Abbas father, who is, ironically a policeman, has declared to the media he has no faith in the judicial system.
In the case of 17-year-old Akeel Ahmad Wani, who was shot dead on the same day outside a polling booth in Beerwah, there is evidence in the form of a video that depicts excessive force being deployed by the Indo Tibetan Police Force. The video went viral in the social media. Akeel was rushed to hospital by a local Sikh youth but died. When Akeel’s father, a cancer patient, went to the police station to lodge a complaint, he was told an FIR had already been lodged. He was given a copy a week later. The FIR claimed that a mob armed with sticks, stones and bricks had encircled the polling station and that in retaliation the ITBP fired a few rounds in the air during which “a hooligan named Akeel got injured.”
In an interview with Amnesty, Akeel’s family repudiates this version and says he had gone to the market to buy medicines and died with bullets on the left side of his face. They add that if the police was serious about investigations it could have filed a counter FIR.
A common charge of most of the families of the other victims is that they were targeted by security troops with clear intent to kill and that belligerence by security forces sprang from the fact that the villagers were refusing to participate in the voting exercise. Shabbir of Dawlatabad was killed by personnel of Special Task Force that were passing through the area. He was relaxing in the graveyard. His father told a researcher of Informative Missives, “It was a murder. There were no protests going on. The area was calm.” He added that he had little knowledge of the law and how to go about pursuing a case.”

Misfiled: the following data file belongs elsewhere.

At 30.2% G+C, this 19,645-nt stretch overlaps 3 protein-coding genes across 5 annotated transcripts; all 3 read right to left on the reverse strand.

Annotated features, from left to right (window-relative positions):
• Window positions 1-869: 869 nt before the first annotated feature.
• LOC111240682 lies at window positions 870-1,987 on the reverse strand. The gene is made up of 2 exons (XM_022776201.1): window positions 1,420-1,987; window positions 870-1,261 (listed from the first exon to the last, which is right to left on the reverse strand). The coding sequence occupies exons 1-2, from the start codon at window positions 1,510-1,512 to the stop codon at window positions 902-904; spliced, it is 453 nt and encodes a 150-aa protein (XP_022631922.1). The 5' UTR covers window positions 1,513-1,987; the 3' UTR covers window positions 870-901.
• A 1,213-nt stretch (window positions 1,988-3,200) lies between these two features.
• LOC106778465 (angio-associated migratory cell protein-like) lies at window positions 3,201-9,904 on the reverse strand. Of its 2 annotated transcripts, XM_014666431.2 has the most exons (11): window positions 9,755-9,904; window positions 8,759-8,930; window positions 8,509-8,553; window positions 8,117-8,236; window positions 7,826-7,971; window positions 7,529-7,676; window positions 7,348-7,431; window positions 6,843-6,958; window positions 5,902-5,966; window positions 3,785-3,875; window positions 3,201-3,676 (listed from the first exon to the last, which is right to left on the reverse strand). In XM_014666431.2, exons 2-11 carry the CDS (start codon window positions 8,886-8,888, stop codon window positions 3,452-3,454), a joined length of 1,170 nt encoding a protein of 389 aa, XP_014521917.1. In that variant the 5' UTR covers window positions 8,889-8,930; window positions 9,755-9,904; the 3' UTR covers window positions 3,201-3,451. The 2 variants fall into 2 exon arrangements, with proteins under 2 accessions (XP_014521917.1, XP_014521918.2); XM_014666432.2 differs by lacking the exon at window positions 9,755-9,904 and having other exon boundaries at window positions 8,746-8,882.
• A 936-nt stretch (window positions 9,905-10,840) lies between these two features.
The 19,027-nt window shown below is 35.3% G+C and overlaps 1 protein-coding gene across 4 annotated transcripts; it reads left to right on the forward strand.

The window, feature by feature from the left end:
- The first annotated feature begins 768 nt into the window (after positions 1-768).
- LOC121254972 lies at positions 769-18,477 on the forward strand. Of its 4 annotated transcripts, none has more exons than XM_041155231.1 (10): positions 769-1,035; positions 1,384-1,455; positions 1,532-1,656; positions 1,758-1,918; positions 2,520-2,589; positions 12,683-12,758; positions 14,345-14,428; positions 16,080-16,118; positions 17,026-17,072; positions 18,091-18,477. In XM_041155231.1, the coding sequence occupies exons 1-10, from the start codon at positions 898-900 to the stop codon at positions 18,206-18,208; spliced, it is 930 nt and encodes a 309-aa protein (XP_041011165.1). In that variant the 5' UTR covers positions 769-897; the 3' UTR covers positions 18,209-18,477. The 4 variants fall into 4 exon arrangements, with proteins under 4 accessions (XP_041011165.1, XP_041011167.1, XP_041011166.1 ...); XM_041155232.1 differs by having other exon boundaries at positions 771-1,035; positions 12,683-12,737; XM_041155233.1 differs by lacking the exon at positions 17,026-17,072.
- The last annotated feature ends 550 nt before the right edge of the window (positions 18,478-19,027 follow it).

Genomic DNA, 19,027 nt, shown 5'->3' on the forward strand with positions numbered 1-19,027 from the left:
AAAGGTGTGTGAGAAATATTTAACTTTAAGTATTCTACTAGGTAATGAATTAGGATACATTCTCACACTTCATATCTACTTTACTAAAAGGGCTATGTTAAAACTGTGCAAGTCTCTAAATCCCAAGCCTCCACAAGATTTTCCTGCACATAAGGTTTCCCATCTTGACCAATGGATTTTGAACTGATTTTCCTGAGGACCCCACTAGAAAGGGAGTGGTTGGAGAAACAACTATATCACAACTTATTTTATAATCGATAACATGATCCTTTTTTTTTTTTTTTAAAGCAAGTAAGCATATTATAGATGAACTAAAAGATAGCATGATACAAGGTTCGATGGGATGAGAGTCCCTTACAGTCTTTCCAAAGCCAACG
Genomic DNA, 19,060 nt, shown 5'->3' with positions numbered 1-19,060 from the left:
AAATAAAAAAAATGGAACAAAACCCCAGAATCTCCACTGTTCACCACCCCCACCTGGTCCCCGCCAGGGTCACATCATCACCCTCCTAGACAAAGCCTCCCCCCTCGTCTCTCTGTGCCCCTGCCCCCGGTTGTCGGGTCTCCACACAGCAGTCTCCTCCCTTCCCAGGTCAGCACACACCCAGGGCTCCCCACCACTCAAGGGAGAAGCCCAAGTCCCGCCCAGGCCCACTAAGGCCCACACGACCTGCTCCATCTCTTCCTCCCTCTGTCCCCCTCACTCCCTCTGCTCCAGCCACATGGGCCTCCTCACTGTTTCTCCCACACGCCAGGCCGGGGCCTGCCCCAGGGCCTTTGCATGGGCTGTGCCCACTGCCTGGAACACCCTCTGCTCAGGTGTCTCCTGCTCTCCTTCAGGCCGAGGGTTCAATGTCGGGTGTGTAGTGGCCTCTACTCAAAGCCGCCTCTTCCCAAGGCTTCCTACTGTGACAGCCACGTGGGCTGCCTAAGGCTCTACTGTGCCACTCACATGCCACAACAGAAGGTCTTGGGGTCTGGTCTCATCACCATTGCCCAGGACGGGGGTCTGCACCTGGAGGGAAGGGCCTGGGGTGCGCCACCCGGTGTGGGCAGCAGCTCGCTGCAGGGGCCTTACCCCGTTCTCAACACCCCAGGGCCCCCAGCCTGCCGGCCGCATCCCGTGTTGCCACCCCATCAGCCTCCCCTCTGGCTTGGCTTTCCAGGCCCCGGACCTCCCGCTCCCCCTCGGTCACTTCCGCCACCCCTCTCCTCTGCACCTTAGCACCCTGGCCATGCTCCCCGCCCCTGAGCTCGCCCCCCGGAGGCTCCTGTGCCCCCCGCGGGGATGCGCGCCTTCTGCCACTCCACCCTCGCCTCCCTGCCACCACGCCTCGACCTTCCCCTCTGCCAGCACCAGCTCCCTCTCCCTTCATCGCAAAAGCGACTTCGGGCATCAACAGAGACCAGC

The sad refrain, “We have no hope,” echoes one year on. In January 2018 the government of J&K informed the state assembly that five inquiries had been established to review the killings of civilians in 2016 but did not specify whether investigations were completed. The state government added that no inquiries were conducted into civilian killings that took place in 2017. The Jammu and Kashmir Coalition of Civil Society (JKCCS) reported that till the end of 2017 none of the inquiries had been completed.
Not a single case of civilian killing by security forces has ever been prosecuted.
The people of Kashmir await justice.
We know the law, and all the statutes
Let the murderer deceive us a little longer
We promise to bare heads in mehshar1 Command the last sun to beat down a little longer
Buhu2 Sings An Elegy for Kashmir: from Green is the Colour of Memory A collection of poems by Huzaifa Pandit